Mary Lou LoPreste’s goal is simple: to ensure the water, the mountains and the earth she has always enjoyed will be around for her children and grandchildren.
LoPreste is probably most well known for her work on Sun Harbor Marina, a property she previously owned and managed in the San Diego Harbor. The marina complex was the first marina to receive Leadership in Energy and Environmental Design certification.
When she first mentioned the idea of renovating the marina into a sustainable property, no one knew what she was talking about, LoPreste said.
The marina project, which was completed in early 2005 and was awarded LEED certification from the U.S. Green Building Council the following year, was truly ahead of its time. LoPreste said they recycled about 90 percent of the buildings that were taken down. The marina – which relies heavily on natural lighting – saves more than 35 percent on water and electricity.
Other green features included interior lights that automatically shut off after 9 p.m. and a smart energy system that will turn off the air conditioning if a window is open.
The stone used in the development was mined within 1,200 miles of San Diego. LoPreste opted to use recycled lumber and renewable building materials. At the time, using those types of materials cost LoPreste about 5 percent more than it would cost today because now they are more readily available.
“I believe we have to have renewable lumber,” she said. “Cutting trees is completely stupid and irresponsible and so disruptive.”
LoPreste no longer owns Sun Harbor Marina, but she still is spreading the green message around the country, working as a green building consultant, particularly encouraging marina owners to color their facilities green.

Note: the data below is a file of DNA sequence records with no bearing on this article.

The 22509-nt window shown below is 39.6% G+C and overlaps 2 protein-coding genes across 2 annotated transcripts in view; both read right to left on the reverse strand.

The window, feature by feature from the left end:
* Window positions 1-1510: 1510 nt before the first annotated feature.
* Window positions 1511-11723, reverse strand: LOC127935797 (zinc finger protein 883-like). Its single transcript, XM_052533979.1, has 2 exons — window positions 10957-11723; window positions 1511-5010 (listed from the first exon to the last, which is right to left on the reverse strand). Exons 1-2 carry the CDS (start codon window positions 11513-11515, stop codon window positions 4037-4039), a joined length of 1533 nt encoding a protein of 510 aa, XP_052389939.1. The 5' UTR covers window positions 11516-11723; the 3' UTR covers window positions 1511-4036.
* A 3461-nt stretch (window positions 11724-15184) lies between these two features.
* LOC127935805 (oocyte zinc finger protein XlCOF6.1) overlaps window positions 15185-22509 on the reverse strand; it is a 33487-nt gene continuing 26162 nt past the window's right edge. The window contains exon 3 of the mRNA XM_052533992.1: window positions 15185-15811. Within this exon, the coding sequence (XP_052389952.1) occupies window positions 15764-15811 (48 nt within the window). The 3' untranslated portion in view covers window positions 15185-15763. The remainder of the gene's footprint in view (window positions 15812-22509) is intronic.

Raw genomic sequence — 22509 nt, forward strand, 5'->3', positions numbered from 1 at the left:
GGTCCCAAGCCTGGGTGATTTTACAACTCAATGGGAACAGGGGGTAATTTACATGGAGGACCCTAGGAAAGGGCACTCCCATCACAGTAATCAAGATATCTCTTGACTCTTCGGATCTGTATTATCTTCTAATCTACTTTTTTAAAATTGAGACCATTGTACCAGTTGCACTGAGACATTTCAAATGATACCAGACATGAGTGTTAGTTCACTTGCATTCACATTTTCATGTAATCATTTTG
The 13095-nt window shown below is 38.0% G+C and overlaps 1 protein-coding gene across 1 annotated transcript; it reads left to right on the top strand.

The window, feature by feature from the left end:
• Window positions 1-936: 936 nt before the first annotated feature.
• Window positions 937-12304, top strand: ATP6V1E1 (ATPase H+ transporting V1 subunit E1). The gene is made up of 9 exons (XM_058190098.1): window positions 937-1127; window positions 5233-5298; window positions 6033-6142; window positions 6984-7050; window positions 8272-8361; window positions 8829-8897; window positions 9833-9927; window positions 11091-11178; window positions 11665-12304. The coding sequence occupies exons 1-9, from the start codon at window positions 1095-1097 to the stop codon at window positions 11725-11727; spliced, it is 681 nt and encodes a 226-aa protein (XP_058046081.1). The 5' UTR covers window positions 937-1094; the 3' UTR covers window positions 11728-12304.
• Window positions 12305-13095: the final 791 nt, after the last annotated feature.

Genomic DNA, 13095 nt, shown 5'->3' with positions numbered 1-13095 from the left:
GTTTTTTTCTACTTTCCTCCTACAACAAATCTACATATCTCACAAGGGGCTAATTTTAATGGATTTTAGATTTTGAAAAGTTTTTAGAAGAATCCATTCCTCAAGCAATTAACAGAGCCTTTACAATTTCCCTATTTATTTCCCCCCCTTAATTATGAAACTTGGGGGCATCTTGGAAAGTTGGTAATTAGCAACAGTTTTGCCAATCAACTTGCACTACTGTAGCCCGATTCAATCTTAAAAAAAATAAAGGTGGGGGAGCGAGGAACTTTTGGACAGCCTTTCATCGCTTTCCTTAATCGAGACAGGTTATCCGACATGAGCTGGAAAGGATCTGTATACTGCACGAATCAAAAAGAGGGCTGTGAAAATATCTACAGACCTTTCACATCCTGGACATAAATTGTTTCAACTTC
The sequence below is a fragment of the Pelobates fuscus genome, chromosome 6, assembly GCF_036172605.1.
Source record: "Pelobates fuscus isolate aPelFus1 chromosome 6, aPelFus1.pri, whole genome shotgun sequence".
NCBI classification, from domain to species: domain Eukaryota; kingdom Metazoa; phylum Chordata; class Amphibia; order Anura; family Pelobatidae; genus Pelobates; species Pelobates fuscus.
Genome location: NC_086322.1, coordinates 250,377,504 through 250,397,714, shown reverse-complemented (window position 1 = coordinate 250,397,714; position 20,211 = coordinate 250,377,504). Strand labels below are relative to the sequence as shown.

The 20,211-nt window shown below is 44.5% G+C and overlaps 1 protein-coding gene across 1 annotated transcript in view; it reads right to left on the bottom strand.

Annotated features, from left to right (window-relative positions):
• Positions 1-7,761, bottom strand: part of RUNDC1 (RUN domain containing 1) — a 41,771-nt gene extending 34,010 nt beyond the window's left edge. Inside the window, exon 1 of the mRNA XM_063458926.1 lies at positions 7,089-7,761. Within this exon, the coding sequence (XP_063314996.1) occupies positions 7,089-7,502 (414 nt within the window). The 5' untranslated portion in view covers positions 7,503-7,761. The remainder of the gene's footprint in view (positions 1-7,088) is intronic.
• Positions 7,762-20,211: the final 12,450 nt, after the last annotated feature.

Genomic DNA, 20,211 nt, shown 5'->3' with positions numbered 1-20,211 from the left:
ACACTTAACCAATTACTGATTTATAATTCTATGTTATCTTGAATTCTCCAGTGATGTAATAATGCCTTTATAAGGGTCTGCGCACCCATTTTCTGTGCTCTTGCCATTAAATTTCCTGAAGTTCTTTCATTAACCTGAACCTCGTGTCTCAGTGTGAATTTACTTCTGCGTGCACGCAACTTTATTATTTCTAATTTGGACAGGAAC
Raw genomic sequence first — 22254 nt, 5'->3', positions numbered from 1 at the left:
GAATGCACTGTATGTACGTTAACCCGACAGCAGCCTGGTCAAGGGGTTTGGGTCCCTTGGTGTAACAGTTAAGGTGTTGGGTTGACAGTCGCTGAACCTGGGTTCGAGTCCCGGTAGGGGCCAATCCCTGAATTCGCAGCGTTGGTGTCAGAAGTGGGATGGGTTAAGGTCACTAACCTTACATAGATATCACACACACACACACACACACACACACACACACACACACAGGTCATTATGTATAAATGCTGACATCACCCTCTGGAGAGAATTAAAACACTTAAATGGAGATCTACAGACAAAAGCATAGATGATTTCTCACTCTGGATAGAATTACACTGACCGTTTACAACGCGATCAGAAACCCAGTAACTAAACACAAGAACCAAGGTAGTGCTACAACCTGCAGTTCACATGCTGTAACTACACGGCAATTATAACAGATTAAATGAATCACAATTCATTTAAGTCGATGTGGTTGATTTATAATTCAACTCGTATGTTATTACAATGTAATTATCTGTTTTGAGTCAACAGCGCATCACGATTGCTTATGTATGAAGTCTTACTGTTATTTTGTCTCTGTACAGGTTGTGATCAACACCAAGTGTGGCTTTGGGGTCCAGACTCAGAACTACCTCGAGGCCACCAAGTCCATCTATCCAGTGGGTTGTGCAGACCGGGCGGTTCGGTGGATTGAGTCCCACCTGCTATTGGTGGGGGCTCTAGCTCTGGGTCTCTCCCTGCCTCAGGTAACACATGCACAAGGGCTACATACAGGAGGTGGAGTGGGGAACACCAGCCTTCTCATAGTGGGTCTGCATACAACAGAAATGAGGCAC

LoPreste is truly passionate about green building and urges businesses to look at how important it is to consider the aspects of building green. And yet her message extends to all businesses and individuals as she makes a case for the simple changes that have a big impact: recycling, switching to energy-efficient light bulbs or turning off the water when brushing your teeth.
“You have to open your eyes a little bit wider and see what the impact of billions of people can be,” she said. “Its’ awareness, awareness, awareness. We are in a global warming stage and people really need to wake up to that.”
As for her three grown children and four grandchildren, the activism runs in the family. Even her grandchildren conserve water or pick up trash when they are out taking a walk. “They are very aware of what’s happening,” she said. “You have to be the pebble that’s thrown in the water.”
LoPreste will share her message with anyone who will listen to the issues facing the global environment.
“I’d really like to give a sharp wakeup call to people and encourage people to stop thinking this is a transient thing, this devastation and global warming,” she said. “Just do one or two things that will make a difference. Start spreading the word. I don’t want to be an alarmist, but we all need to wake up and think about what we’ve experienced in our lives and ensure future generations have the same resources we’ve enjoyed.”
For more about Mary Lou LoPreste, visit her Web site.
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